In Nigeria, Islamic State West Africa Province (Iswap) recently routed Boko Haram, killing Boko Haram’s leader, Abubakar Shekau, and inheriting many of his followers as well as his treasury and weapons. As Jason Burke explains, western officials fear that in Nigeria and elsewhere, Isis moving in will pose a formidable challenge to local armed forces and authorities.
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Test spots cancer early – A simple blood test that can detect more than 50 types of cancer before signs of the disease emerge is accurate enough to be rolled out for screening, according to scientists. The test is aimed at people at higher risk of cancer including patients aged 50 or older. It is able to identify many types that are difficult to diagnose early such as head and neck, ovarian, pancreatic, oesophageal and some blood cancers. The test picks up fragments of genetic code that leak from tumours into the bloodstream. Results from an NHS pilot of the test, which will include 140,000 participants, are expected by 2023.
Today in Focus podcast: Unionists in crisis
From a leadership fiasco to the “sausage wars”, the Democratic Unionist party’s stance on Brexit has forced it to contend with a new – perhaps even existential – set of problems. What will they mean for the region’s future?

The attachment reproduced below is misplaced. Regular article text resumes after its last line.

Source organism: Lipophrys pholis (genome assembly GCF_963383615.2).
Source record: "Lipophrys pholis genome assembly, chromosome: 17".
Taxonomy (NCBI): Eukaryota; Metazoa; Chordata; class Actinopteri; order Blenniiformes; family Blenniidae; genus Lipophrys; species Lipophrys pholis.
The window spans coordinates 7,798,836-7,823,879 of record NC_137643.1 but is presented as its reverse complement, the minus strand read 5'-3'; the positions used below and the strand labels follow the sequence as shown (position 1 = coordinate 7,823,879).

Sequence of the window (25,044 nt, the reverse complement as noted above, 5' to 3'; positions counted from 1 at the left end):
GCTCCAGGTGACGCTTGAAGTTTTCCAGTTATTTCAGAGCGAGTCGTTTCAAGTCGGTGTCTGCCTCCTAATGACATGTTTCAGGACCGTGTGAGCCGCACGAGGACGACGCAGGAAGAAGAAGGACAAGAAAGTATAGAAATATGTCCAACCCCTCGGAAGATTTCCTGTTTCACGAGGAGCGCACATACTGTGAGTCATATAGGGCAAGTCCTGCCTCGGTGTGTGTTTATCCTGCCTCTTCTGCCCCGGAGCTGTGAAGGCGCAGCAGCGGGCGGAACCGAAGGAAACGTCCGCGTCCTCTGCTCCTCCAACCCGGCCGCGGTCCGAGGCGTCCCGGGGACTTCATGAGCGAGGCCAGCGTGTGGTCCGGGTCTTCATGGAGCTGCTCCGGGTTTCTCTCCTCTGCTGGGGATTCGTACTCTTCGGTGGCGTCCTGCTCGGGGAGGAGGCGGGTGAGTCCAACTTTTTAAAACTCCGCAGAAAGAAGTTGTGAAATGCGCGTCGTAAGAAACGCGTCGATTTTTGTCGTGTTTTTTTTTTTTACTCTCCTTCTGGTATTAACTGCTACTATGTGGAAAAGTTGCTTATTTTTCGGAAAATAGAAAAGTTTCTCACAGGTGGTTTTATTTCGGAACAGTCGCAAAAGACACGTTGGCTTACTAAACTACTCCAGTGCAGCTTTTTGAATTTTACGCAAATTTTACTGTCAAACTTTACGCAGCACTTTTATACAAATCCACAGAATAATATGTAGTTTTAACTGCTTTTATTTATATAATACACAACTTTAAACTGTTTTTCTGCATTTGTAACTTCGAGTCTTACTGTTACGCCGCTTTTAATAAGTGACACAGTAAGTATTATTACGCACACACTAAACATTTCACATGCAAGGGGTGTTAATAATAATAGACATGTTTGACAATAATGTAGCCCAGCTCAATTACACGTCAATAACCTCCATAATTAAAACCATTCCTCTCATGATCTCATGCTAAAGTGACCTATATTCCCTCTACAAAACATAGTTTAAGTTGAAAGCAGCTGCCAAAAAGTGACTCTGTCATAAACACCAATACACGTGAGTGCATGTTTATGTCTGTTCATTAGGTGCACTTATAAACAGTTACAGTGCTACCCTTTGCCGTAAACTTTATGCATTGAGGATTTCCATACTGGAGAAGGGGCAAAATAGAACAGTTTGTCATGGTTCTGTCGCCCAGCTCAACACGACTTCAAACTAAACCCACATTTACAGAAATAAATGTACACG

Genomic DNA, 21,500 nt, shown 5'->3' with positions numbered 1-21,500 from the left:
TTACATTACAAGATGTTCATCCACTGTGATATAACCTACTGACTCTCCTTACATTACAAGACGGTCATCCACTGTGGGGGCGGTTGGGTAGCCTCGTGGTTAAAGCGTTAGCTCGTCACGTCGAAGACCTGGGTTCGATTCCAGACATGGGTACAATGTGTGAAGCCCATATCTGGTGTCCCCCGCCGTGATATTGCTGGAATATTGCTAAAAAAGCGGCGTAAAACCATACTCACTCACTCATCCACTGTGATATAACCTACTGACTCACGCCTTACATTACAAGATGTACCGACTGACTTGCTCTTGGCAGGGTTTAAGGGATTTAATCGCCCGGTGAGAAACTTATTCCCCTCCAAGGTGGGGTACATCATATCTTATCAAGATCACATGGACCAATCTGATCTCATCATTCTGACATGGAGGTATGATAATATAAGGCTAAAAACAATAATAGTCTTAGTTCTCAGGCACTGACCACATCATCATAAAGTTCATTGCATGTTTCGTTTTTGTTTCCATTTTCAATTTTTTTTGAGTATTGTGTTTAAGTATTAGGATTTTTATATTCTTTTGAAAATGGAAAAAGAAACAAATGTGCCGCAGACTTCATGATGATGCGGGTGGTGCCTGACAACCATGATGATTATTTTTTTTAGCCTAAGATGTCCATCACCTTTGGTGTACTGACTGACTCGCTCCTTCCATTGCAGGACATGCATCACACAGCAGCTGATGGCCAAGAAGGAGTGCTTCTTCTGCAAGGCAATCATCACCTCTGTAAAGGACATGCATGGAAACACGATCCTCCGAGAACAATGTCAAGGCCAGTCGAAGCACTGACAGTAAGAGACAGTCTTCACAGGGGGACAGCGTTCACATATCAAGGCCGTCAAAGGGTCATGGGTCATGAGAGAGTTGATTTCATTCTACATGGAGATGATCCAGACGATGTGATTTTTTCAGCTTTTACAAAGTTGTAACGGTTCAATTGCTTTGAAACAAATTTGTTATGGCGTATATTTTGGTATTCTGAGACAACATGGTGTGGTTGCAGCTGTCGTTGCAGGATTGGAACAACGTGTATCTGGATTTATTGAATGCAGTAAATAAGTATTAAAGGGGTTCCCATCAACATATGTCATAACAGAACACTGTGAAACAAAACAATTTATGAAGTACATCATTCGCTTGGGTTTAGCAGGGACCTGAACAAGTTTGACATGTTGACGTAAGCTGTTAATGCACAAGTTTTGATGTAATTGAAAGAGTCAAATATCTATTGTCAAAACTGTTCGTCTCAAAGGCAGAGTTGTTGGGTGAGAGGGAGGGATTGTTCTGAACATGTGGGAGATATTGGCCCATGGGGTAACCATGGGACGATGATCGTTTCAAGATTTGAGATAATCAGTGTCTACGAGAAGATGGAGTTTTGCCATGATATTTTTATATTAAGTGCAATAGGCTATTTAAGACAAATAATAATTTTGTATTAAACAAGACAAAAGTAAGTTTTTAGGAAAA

Lunchtime read: ‘Scratching the surface of my powers’
She quit social media, embraced the feral and grieved for her beloved dog. Now rejuvenated, Lorde is back with a free-spirited new album – though there’s a sinister side to its sunniness, writes Laura Snapes.
Marcus Rashford has urged England to write their names into history by securing a famous victory over Germany in the last 16 of Euro 2020. England beat Sri Lanka by five wickets after reaching a revised target after rain delays and sealed a 2-0 T20 series win. Lewis Hamilton has expressed grave concern at the announcement that the British Grand Prix will host more than 140,000 spectators this year. Although 184 riders will roll away from the Tour de France start line in Brest on Saturday, there are in fact fewer than a dozen contenders for victory in Paris on 18 July. There is a growing confidence in UK Athletics circles that Mo Farah is injury-free and can revert to “Classic Mo” in his final attempt to make the Tokyo Games. Arsenal are confident of signing Ben White from Brighton in the next few days after offering a deal worth up to £50m for the England defender. And Marcus Smith and Joe Simmonds have been challenged to stake their claims for the England No 10 jersey when they square off in the Premiership final between Harlequins and Exeter on Saturday.